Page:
If your soil needs a pH adjustment the best source of information about doing that would be your state universities Cooperative Extension Service. They will be able to tell you what your soils pH is, after a soil test, and what and how much material is needed to lower that pH. As a general rule of thumb it takes about 1 pound of sulfur per one hundred squaer feet of garden to lower the ph 1 point.
 

The sign of a good gardener is not a green thumb, it is brown knees.

West central Michigan along the lakeshore.

Like (0 likes)
SOM, welcome. Tell us something about yourself and your gardens. I'm wondering why are you interested in this post from 2004? Did you have a similar problem?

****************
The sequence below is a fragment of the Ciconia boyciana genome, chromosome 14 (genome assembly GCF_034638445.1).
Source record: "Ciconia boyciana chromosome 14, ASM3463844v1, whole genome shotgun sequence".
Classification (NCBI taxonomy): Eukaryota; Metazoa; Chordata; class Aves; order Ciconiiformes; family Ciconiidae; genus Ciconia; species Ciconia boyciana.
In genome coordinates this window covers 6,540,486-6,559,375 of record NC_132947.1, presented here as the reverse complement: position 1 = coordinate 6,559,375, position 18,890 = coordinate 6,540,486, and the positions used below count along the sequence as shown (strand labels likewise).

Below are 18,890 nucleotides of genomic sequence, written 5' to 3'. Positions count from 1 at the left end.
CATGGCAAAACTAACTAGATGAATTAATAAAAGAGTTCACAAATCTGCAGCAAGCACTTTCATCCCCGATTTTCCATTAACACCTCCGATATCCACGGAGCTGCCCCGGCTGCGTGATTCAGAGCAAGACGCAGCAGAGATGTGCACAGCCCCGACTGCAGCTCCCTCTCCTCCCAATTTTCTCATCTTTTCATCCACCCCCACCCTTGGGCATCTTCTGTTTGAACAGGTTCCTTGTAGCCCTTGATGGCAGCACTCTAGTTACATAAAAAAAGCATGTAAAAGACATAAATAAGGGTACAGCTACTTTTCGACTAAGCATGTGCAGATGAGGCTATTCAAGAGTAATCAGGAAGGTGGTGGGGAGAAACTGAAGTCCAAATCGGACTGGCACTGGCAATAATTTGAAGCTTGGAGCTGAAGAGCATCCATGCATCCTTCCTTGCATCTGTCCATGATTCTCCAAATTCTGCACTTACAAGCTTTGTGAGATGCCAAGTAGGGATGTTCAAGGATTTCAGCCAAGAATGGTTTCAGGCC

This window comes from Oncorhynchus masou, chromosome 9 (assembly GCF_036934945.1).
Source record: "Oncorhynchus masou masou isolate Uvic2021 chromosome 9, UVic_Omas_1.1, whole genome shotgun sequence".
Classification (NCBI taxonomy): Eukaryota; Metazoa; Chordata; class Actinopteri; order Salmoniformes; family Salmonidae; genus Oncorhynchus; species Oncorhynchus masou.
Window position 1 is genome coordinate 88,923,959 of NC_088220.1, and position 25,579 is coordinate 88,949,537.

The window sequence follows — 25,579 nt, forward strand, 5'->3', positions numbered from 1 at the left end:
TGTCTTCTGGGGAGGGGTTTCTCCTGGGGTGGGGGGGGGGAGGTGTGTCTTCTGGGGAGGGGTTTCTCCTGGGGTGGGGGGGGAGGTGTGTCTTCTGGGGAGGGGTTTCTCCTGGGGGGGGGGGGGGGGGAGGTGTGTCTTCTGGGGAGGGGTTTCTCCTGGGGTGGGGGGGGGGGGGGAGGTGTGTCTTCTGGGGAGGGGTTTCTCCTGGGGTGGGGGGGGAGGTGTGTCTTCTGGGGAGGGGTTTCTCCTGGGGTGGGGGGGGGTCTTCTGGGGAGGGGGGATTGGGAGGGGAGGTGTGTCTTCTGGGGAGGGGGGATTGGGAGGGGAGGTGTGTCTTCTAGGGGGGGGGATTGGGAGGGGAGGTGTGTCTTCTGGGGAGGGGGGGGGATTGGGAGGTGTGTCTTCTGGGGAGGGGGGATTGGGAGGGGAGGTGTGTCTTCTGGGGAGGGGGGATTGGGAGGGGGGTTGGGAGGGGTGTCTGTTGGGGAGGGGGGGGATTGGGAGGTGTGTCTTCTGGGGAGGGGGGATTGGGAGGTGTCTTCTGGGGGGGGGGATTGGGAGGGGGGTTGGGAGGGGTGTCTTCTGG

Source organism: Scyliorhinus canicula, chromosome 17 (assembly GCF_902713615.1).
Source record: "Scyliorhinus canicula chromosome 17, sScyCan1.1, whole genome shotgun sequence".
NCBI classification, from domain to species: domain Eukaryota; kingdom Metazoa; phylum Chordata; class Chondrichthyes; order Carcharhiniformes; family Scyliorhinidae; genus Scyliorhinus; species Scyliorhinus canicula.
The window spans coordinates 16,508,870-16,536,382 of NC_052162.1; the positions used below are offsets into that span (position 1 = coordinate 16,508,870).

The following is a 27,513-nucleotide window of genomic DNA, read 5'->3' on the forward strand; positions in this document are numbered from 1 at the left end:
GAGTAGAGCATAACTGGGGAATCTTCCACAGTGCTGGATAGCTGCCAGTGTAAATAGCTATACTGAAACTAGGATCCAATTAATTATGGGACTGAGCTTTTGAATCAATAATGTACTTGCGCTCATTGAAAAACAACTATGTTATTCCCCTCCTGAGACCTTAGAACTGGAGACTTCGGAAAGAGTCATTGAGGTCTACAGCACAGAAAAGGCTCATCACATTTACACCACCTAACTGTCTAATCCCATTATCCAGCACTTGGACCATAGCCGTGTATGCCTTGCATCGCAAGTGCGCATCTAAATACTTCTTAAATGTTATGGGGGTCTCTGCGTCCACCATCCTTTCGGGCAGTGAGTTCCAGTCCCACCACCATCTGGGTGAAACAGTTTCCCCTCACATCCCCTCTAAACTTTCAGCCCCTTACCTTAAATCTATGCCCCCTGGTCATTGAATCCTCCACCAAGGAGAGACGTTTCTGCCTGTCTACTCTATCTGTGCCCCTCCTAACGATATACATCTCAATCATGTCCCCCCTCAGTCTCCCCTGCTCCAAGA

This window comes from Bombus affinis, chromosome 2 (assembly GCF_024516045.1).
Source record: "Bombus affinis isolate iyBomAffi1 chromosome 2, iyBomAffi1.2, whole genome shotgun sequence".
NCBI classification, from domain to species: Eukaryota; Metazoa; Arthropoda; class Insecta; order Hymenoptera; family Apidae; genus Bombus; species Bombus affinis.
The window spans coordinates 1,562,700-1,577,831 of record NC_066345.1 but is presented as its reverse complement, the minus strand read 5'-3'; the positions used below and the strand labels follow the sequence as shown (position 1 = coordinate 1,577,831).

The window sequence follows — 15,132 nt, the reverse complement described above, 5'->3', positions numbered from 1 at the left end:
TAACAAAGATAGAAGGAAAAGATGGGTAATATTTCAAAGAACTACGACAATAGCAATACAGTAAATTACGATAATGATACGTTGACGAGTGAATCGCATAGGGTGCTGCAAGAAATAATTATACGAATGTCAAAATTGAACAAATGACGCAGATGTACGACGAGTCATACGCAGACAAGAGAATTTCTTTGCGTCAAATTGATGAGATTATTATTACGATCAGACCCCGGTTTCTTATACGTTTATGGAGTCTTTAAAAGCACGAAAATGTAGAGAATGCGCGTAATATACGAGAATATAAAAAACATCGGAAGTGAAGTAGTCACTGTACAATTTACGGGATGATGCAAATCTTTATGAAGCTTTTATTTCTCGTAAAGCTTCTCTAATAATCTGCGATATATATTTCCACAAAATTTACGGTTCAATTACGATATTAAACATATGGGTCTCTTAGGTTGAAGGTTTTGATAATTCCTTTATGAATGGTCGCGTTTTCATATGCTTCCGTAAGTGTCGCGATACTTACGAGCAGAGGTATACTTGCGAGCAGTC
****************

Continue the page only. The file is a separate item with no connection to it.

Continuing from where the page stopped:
Abigail, all 9 kids grown and 16 little gardeners: what a harvest!

Zone 7a, Far Rockaway, New York

Like (0 likes)
 
Post Reply
 
 
 


OGFooter image OGFooter image OGFooter image OGFooter image
OGFooter image OGFooter image OGFooter image OGFooter image OGFooter image
OGFooter image OGFooter image OGFooter image OGFooter image OGFooter image
OGFooter image OGFooter image OGFooter image
OGFooter image OGFooter image OGFooter image OGFooter image
OGFooter image OGFooter image
OGFooter image OGFooter image
OGFooter image OGFooter image OGFooter image
OGFooter image OGFooter image OGFooter image
OGFooter image OGFooter image
OGFooter image OGFooter image OGFooter image OGFooter image OGFooter image
OGFooter image OGFooter image OGFooter image OGFooter image
OGFooter image OGFooter image OGFooter image
OGFooter image OGFooter image
OGFooter image OGFooter image OGFooter image OGFooter image
OGFooter image OGFooter image
OGFooter image OGFooter image OGFooter image OGFooter image OGFooter image OGFooter image OGFooter image OGFooter image